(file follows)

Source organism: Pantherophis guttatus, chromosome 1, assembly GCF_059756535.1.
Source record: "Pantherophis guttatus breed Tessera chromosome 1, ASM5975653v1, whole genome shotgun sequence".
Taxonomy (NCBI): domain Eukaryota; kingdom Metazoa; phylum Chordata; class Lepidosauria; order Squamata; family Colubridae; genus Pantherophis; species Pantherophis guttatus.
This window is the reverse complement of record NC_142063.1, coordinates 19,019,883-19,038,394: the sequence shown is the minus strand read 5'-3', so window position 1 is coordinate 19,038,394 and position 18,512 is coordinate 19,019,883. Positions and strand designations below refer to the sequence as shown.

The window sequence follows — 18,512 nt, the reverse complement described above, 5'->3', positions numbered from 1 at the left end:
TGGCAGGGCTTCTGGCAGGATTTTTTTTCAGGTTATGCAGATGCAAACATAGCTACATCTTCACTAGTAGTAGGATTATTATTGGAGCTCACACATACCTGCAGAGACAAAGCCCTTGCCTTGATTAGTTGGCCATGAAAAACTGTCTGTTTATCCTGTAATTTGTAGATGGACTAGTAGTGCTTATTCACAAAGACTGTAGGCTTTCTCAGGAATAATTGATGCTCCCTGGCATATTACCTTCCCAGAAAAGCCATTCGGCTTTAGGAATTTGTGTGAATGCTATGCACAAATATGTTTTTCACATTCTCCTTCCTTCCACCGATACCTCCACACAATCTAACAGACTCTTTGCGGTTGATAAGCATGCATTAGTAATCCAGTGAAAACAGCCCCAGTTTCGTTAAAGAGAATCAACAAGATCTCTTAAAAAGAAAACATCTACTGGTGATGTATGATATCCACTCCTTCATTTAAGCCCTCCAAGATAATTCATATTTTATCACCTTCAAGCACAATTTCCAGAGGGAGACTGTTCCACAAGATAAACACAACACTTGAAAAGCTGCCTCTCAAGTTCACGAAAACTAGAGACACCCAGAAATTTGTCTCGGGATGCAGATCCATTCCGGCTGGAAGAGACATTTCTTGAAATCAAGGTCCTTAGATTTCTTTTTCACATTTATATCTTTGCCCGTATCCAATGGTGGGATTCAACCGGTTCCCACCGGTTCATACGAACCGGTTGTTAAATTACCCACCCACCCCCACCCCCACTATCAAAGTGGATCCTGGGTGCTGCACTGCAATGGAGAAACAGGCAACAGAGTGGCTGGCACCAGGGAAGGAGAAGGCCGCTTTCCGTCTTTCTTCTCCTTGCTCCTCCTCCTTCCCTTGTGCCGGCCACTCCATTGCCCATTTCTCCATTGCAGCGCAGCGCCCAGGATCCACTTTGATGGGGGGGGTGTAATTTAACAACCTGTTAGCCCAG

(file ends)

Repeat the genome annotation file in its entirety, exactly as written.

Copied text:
Source organism: Pantherophis guttatus, chromosome 1, assembly GCF_059756535.1.
Source record: "Pantherophis guttatus breed Tessera chromosome 1, ASM5975653v1, whole genome shotgun sequence".
Taxonomy (NCBI): domain Eukaryota; kingdom Metazoa; phylum Chordata; class Lepidosauria; order Squamata; family Colubridae; genus Pantherophis; species Pantherophis guttatus.
This window is the reverse complement of record NC_142063.1, coordinates 19,019,883-19,038,394: the sequence shown is the minus strand read 5'-3', so window position 1 is coordinate 19,038,394 and position 18,512 is coordinate 19,019,883. Positions and strand designations below refer to the sequence as shown.

The window sequence follows — 18,512 nt, the reverse complement described above, 5'->3', positions numbered from 1 at the left end:
TGGCAGGGCTTCTGGCAGGATTTTTTTTCAGGTTATGCAGATGCAAACATAGCTACATCTTCACTAGTAGTAGGATTATTATTGGAGCTCACACATACCTGCAGAGACAAAGCCCTTGCCTTGATTAGTTGGCCATGAAAAACTGTCTGTTTATCCTGTAATTTGTAGATGGACTAGTAGTGCTTATTCACAAAGACTGTAGGCTTTCTCAGGAATAATTGATGCTCCCTGGCATATTACCTTCCCAGAAAAGCCATTCGGCTTTAGGAATTTGTGTGAATGCTATGCACAAATATGTTTTTCACATTCTCCTTCCTTCCACCGATACCTCCACACAATCTAACAGACTCTTTGCGGTTGATAAGCATGCATTAGTAATCCAGTGAAAACAGCCCCAGTTTCGTTAAAGAGAATCAACAAGATCTCTTAAAAAGAAAACATCTACTGGTGATGTATGATATCCACTCCTTCATTTAAGCCCTCCAAGATAATTCATATTTTATCACCTTCAAGCACAATTTCCAGAGGGAGACTGTTCCACAAGATAAACACAACACTTGAAAAGCTGCCTCTCAAGTTCACGAAAACTAGAGACACCCAGAAATTTGTCTCGGGATGCAGATCCATTCCGGCTGGAAGAGACATTTCTTGAAATCAAGGTCCTTAGATTTCTTTTTCACATTTATATCTTTGCCCGTATCCAATGGTGGGATTCAACCGGTTCCCACCGGTTCATACGAACCGGTTGTTAAATTACCCACCCACCCCCACCCCCACTATCAAAGTGGATCCTGGGTGCTGCACTGCAATGGAGAAACAGGCAACAGAGTGGCTGGCACCAGGGAAGGAGAAGGCCGCTTTCCGTCTTTCTTCTCCTTGCTCCTCCTCCTTCCCTTGTGCCGGCCACTCCATTGCCCATTTCTCCATTGCAGCGCAGCGCCCAGGATCCACTTTGATGGGGGGGGTGTAATTTAACAACCTGTTAGCCCAG